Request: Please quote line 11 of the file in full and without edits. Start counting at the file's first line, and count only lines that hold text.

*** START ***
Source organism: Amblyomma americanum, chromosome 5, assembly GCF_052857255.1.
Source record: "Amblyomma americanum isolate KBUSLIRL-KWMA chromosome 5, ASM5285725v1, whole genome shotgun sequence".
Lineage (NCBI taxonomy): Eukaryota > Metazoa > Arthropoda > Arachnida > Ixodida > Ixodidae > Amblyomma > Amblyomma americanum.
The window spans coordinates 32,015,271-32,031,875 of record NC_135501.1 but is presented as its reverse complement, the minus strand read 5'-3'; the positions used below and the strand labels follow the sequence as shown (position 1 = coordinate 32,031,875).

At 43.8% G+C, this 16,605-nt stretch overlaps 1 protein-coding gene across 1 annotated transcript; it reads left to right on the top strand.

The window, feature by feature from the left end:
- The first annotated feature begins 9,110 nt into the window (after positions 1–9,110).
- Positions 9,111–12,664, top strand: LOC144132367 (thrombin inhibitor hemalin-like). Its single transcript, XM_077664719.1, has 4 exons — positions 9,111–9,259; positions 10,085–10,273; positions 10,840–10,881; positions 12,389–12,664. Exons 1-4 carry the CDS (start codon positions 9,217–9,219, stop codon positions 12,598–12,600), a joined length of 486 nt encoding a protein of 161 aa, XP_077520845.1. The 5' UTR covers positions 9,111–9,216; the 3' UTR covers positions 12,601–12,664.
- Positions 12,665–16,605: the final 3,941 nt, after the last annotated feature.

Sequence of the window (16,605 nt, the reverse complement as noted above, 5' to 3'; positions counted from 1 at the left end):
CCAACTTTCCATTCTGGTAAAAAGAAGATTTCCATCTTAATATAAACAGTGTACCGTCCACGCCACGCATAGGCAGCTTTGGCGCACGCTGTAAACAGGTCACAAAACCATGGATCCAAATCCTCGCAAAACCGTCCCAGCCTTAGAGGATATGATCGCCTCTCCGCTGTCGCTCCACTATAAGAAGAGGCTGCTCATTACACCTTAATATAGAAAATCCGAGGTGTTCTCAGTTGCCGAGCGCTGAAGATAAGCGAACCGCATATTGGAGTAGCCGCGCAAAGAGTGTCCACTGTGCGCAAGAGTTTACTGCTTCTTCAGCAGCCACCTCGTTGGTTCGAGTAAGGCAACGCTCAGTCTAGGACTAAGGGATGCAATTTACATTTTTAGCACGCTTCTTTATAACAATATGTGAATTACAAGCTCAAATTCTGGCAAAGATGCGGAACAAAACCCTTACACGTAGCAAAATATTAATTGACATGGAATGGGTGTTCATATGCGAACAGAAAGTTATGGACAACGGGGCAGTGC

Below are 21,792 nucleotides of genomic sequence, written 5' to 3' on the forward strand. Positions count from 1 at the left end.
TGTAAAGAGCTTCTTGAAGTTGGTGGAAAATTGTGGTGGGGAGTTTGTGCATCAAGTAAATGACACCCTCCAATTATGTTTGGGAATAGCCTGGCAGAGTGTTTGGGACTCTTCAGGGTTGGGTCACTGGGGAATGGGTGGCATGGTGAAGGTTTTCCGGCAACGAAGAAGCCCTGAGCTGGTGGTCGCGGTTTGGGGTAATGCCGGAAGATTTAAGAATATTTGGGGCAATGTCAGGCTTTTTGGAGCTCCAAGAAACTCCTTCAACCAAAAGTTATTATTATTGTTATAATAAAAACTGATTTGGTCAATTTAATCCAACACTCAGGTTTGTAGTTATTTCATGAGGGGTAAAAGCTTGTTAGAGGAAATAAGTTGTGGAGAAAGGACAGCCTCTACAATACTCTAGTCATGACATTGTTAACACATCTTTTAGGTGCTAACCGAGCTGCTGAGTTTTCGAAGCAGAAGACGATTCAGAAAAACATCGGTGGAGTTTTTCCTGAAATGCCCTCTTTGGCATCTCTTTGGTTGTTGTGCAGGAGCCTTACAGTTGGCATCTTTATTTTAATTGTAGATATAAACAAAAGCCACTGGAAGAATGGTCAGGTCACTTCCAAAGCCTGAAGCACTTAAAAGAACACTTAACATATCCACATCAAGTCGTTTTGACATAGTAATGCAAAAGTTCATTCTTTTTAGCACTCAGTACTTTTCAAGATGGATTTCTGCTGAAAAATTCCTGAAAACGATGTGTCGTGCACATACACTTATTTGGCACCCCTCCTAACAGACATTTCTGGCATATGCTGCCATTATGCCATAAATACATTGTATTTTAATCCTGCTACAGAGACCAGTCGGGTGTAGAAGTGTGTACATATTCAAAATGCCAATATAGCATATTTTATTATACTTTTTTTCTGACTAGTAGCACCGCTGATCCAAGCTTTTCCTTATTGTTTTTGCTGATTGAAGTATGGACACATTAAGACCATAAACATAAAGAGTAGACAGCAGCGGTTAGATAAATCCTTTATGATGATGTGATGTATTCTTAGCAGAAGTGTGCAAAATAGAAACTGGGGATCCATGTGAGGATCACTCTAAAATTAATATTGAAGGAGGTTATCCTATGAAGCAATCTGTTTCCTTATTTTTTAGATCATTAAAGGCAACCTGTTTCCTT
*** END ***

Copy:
CCAACTTTCCATTCTGGTAAAAAGAAGATTTCCATCTTAATATAAACAGTGTACCGTCCACGCCACGCATAGGCAGCTTTGGCGCACGCTGTAAACAGGTCACAAAACCATGGATCCAAATCCTCGCAAAACCGTCCCAGCCTTAGAGGATATGATCGCCTCTCCGCTGTCGCTCCACTATAAGAAGAGGCTGCTCATTACACCTTAATATAGAAAATCCGAGGTGTTCTCAGTTGCCGAGCGCTGAAGATAAGCGAACCGCATATTGGAGTAGCCGCGCAAAGAGTGTCCACTGTGCGCAAGAGTTTACTGCTTCTTCAGCAGCCACCTCGTTGGTTCGAGTAAGGCAACGCTCAGTCTAGGACTAAGGGATGCAATTTACATTTTTAGCACGCTTCTTTATAACAATATGTGAATTACAAGCTCAAATTCTGGCAAAGATGCGGAACAAAACCCTTACACGTAGCAAAATATTAATTGACATGGAATGGGTGTTCATATGCGAACAGAAAGTTATGGACAACGGGGCAGTGC